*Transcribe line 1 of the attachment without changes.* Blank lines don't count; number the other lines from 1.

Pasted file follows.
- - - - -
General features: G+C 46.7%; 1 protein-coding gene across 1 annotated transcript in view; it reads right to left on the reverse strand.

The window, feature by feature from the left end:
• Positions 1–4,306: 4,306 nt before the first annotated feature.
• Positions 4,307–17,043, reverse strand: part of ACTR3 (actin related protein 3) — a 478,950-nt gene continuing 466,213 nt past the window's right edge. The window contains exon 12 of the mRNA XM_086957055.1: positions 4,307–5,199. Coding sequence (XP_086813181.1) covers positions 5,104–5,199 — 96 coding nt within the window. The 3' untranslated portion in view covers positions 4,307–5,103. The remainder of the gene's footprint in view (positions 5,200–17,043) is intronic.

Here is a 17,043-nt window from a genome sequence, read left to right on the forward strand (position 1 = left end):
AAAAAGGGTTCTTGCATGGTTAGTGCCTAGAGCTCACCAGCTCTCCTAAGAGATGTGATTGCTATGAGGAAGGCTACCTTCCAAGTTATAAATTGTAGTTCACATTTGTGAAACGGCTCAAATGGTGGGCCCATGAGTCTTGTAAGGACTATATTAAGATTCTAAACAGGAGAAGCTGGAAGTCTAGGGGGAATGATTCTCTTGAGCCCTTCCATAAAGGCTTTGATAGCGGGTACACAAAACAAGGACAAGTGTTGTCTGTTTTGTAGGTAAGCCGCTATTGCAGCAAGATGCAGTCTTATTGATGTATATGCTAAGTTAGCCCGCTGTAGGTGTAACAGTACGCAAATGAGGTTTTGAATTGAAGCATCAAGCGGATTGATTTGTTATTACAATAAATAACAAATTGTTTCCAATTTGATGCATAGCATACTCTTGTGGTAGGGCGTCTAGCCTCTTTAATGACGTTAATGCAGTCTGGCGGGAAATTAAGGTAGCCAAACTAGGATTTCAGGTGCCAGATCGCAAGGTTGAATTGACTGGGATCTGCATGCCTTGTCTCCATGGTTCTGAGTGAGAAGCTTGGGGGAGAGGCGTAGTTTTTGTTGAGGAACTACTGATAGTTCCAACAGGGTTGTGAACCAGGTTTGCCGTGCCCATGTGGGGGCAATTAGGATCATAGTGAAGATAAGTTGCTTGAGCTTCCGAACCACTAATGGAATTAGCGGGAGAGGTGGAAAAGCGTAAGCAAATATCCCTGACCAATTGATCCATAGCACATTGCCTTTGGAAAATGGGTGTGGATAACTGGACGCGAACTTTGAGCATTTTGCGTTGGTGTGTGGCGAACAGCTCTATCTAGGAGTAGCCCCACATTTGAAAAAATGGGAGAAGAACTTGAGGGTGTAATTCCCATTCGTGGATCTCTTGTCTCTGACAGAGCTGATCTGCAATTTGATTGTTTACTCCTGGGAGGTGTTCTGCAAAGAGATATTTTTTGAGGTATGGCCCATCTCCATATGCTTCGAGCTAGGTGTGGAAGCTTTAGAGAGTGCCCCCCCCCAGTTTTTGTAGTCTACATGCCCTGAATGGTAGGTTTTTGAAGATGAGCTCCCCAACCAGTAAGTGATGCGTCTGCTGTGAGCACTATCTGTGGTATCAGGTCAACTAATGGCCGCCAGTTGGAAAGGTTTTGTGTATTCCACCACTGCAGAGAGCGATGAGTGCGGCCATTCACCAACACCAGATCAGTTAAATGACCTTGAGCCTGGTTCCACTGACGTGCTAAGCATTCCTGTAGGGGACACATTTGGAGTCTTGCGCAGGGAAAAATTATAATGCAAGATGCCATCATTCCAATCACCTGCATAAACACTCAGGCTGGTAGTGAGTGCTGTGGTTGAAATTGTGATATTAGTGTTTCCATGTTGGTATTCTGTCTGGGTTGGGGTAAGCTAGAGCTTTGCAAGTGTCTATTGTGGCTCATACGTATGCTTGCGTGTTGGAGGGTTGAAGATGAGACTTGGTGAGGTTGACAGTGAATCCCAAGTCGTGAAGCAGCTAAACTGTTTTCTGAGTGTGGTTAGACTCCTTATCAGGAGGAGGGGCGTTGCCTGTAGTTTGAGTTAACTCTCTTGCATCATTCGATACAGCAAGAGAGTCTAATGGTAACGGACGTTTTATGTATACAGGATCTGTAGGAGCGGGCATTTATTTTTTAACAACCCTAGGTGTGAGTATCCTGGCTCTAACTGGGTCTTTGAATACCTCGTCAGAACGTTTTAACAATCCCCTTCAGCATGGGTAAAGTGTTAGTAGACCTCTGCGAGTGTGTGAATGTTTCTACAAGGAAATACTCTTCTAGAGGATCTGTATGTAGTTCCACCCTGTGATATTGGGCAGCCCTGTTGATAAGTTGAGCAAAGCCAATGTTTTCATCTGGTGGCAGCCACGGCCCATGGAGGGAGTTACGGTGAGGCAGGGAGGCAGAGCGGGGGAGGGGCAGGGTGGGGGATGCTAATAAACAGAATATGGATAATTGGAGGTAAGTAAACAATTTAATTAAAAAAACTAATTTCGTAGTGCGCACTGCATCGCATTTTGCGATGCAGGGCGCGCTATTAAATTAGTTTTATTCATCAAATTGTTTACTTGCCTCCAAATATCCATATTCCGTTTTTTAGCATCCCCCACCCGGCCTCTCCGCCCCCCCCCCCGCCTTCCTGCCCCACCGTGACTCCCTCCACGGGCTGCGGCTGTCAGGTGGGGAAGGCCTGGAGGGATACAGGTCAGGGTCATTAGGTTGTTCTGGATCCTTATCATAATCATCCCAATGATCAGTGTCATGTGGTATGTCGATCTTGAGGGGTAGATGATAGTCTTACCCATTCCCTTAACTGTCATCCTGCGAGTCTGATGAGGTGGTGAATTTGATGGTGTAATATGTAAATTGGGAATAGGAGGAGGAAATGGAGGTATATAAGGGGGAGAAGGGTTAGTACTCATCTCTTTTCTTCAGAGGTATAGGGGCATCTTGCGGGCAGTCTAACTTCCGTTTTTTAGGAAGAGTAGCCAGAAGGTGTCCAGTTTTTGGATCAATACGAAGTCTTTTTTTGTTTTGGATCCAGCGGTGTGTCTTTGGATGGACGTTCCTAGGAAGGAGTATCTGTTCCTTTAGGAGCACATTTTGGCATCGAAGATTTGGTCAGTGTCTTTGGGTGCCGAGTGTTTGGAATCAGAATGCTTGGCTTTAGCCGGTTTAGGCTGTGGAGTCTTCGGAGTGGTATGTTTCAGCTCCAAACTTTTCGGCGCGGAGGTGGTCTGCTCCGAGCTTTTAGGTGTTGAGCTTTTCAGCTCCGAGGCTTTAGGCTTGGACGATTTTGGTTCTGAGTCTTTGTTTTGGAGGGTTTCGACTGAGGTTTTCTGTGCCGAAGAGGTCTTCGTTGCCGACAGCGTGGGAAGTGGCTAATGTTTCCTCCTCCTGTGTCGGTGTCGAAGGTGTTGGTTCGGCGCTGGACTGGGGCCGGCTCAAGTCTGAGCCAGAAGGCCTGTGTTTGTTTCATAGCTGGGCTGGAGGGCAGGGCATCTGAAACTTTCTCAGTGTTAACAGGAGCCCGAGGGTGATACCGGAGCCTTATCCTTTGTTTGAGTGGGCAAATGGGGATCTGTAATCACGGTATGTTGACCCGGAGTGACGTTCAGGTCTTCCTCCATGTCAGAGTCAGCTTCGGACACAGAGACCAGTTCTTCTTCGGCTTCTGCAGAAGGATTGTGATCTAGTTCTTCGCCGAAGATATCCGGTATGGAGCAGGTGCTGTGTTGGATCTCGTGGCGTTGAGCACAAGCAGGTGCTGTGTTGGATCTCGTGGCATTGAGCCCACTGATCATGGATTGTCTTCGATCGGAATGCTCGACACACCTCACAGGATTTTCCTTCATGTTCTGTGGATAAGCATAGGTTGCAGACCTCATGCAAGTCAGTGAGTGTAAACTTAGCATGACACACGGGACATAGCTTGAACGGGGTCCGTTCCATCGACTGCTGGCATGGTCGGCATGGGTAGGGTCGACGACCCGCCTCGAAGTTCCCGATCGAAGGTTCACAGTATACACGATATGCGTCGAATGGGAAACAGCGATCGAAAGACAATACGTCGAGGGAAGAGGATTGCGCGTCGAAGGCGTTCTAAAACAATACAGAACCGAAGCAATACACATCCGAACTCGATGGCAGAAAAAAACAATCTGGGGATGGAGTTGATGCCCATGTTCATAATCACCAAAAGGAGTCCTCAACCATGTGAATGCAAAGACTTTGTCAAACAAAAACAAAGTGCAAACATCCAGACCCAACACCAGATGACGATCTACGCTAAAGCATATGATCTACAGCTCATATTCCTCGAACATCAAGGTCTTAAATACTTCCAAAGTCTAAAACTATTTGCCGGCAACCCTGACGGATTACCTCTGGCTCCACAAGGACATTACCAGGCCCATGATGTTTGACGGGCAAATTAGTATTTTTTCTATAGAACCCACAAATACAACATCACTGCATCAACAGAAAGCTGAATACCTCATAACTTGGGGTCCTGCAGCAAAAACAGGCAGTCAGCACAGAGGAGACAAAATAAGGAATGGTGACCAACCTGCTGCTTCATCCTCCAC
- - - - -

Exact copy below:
General features: G+C 46.7%; 1 protein-coding gene across 1 annotated transcript in view; it reads right to left on the reverse strand.